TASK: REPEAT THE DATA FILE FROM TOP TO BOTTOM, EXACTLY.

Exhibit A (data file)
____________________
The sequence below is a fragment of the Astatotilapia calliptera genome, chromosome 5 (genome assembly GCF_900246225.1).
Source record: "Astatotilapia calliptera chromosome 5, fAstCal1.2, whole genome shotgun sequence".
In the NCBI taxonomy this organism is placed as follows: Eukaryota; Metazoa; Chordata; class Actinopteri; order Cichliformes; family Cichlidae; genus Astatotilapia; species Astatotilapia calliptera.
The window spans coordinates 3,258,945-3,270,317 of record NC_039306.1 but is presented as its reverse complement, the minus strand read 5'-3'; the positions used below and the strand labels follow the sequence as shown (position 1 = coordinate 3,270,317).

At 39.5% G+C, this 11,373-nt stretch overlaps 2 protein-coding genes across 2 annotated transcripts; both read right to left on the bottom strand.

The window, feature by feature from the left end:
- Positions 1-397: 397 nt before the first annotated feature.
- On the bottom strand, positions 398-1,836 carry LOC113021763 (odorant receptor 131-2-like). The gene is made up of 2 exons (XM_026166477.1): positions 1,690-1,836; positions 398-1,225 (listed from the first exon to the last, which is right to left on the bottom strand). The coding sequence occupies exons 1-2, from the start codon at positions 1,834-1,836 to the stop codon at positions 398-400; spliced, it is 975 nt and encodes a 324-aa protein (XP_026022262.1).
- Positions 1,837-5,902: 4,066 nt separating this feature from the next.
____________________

The sequence below is a fragment of the Astatotilapia calliptera genome, chromosome 5 (genome assembly GCF_900246225.1).
Source record: "Astatotilapia calliptera chromosome 5, fAstCal1.2, whole genome shotgun sequence".
In the NCBI taxonomy this organism is placed as follows: Eukaryota; Metazoa; Chordata; class Actinopteri; order Cichliformes; family Cichlidae; genus Astatotilapia; species Astatotilapia calliptera.
The window spans coordinates 3,258,945-3,270,317 of record NC_039306.1 but is presented as its reverse complement, the minus strand read 5'-3'; the positions used below and the strand labels follow the sequence as shown (position 1 = coordinate 3,270,317).

At 39.5% G+C, this 11,373-nt stretch overlaps 2 protein-coding genes across 2 annotated transcripts; both read right to left on the bottom strand.

The window, feature by feature from the left end:
- Positions 1-397: 397 nt before the first annotated feature.
- On the bottom strand, positions 398-1,836 carry LOC113021763 (odorant receptor 131-2-like). The gene is made up of 2 exons (XM_026166477.1): positions 1,690-1,836; positions 398-1,225 (listed from the first exon to the last, which is right to left on the bottom strand). The coding sequence occupies exons 1-2, from the start codon at positions 1,834-1,836 to the stop codon at positions 398-400; spliced, it is 975 nt and encodes a 324-aa protein (XP_026022262.1).
- Positions 1,837-5,902: 4,066 nt separating this feature from the next.